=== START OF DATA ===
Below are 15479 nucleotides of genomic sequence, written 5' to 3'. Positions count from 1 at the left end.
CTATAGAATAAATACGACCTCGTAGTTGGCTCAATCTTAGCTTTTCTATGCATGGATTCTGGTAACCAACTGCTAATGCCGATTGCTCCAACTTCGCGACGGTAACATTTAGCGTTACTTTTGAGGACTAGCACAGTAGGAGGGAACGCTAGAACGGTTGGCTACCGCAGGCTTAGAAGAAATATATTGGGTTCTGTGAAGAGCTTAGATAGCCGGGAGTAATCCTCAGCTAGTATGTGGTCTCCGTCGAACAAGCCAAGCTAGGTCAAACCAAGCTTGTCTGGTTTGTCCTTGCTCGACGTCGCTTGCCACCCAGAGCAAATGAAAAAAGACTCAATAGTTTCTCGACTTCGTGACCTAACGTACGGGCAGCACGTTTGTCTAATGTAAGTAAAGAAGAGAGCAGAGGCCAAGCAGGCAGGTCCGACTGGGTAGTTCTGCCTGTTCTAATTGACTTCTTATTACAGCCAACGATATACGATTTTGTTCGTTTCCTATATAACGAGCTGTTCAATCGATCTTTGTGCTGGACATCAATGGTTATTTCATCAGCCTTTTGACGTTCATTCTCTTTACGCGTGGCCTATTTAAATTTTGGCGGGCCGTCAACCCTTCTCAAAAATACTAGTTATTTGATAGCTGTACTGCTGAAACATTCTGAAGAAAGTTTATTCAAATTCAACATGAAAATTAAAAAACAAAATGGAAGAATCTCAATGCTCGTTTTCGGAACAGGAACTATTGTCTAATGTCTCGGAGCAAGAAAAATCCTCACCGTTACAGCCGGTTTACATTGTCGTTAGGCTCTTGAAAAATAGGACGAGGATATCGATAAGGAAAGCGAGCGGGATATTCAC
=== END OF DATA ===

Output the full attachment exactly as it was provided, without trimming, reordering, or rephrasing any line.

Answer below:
Below are 15479 nucleotides of genomic sequence, written 5' to 3'. Positions count from 1 at the left end.
CTATAGAATAAATACGACCTCGTAGTTGGCTCAATCTTAGCTTTTCTATGCATGGATTCTGGTAACCAACTGCTAATGCCGATTGCTCCAACTTCGCGACGGTAACATTTAGCGTTACTTTTGAGGACTAGCACAGTAGGAGGGAACGCTAGAACGGTTGGCTACCGCAGGCTTAGAAGAAATATATTGGGTTCTGTGAAGAGCTTAGATAGCCGGGAGTAATCCTCAGCTAGTATGTGGTCTCCGTCGAACAAGCCAAGCTAGGTCAAACCAAGCTTGTCTGGTTTGTCCTTGCTCGACGTCGCTTGCCACCCAGAGCAAATGAAAAAAGACTCAATAGTTTCTCGACTTCGTGACCTAACGTACGGGCAGCACGTTTGTCTAATGTAAGTAAAGAAGAGAGCAGAGGCCAAGCAGGCAGGTCCGACTGGGTAGTTCTGCCTGTTCTAATTGACTTCTTATTACAGCCAACGATATACGATTTTGTTCGTTTCCTATATAACGAGCTGTTCAATCGATCTTTGTGCTGGACATCAATGGTTATTTCATCAGCCTTTTGACGTTCATTCTCTTTACGCGTGGCCTATTTAAATTTTGGCGGGCCGTCAACCCTTCTCAAAAATACTAGTTATTTGATAGCTGTACTGCTGAAACATTCTGAAGAAAGTTTATTCAAATTCAACATGAAAATTAAAAAACAAAATGGAAGAATCTCAATGCTCGTTTTCGGAACAGGAACTATTGTCTAATGTCTCGGAGCAAGAAAAATCCTCACCGTTACAGCCGGTTTACATTGTCGTTAGGCTCTTGAAAAATAGGACGAGGATATCGATAAGGAAAGCGAGCGGGATATTCAC